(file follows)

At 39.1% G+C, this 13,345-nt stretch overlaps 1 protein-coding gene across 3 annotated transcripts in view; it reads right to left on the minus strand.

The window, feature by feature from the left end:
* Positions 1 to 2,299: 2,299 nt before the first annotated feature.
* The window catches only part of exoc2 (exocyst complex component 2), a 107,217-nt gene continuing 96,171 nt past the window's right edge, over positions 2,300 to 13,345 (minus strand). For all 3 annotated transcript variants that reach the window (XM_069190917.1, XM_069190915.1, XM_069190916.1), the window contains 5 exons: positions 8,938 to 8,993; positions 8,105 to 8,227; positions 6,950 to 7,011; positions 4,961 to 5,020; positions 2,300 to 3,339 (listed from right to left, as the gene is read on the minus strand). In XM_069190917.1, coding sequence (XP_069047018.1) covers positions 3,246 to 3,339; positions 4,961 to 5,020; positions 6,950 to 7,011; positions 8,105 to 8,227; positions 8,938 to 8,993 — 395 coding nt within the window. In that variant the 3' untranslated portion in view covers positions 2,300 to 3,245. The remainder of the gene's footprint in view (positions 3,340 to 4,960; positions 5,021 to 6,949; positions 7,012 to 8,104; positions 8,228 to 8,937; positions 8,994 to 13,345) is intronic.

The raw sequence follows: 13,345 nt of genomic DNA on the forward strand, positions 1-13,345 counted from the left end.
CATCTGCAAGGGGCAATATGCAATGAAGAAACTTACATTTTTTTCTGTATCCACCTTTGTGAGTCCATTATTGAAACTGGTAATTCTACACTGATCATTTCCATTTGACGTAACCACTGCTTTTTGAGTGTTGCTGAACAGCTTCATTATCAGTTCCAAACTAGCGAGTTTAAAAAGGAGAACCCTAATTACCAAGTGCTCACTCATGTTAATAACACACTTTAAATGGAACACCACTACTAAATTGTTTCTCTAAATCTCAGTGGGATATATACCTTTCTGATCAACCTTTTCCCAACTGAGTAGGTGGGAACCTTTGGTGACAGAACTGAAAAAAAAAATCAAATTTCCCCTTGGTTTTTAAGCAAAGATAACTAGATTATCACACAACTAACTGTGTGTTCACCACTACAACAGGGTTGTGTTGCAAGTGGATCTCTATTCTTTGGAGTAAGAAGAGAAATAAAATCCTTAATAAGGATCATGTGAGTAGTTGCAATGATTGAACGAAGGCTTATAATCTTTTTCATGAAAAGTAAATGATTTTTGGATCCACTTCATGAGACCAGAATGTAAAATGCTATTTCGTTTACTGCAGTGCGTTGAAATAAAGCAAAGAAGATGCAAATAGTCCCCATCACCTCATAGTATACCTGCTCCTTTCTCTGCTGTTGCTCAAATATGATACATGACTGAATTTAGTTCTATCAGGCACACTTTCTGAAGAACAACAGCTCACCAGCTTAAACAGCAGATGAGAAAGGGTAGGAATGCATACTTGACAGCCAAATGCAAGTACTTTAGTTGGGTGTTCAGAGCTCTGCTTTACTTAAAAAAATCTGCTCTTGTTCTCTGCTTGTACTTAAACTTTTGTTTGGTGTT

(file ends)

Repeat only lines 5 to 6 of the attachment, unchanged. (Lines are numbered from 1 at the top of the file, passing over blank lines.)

The raw sequence follows: 13,345 nt of genomic DNA on the forward strand, positions 1-13,345 counted from the left end.
CATCTGCAAGGGGCAATATGCAATGAAGAAACTTACATTTTTTTCTGTATCCACCTTTGTGAGTCCATTATTGAAACTGGTAATTCTACACTGATCATTTCCATTTGACGTAACCACTGCTTTTTGAGTGTTGCTGAACAGCTTCATTATCAGTTCCAAACTAGCGAGTTTAAAAAGGAGAACCCTAATTACCAAGTGCTCACTCATGTTAATAACACACTTTAAATGGAACACCACTACTAAATTGTTTCTCTAAATCTCAGTGGGATATATACCTTTCTGATCAACCTTTTCCCAACTGAGTAGGTGGGAACCTTTGGTGACAGAACTGAAAAAAAAAATCAAATTTCCCCTTGGTTTTTAAGCAAAGATAACTAGATTATCACACAACTAACTGTGTGTTCACCACTACAACAGGGTTGTGTTGCAAGTGGATCTCTATTCTTTGGAGTAAGAAGAGAAATAAAATCCTTAATAAGGATCATGTGAGTAGTTGCAATGATTGAACGAAGGCTTATAATCTTTTTCATGAAAAGTAAATGATTTTTGGATCCACTTCATGAGACCAGAATGTAAAATGCTATTTCGTTTACTGCAGTGCGTTGAAATAAAGCAAAGAAGATGCAAATAGTCCCCATCACCTCATAGTATACCTGCTCCTTTCTCTGCTGTTGCTCAAATATGATACATGACTGAATTTAGTTCTATCAGGCACACTTTCTGAAGAACAACAGCTCACCAGCTTAAACAGCAGATGAGAAAGGGTAGGAATGCATACTTGACAGCCAAATGCAAGTACTTTAGTTGGGTGTTCAGAGCTCTGCTTTACTTAAAAAAATCTGCTCTTGTTCTCTGCTTGTACTTAAACTTTTGTTTGGTGTT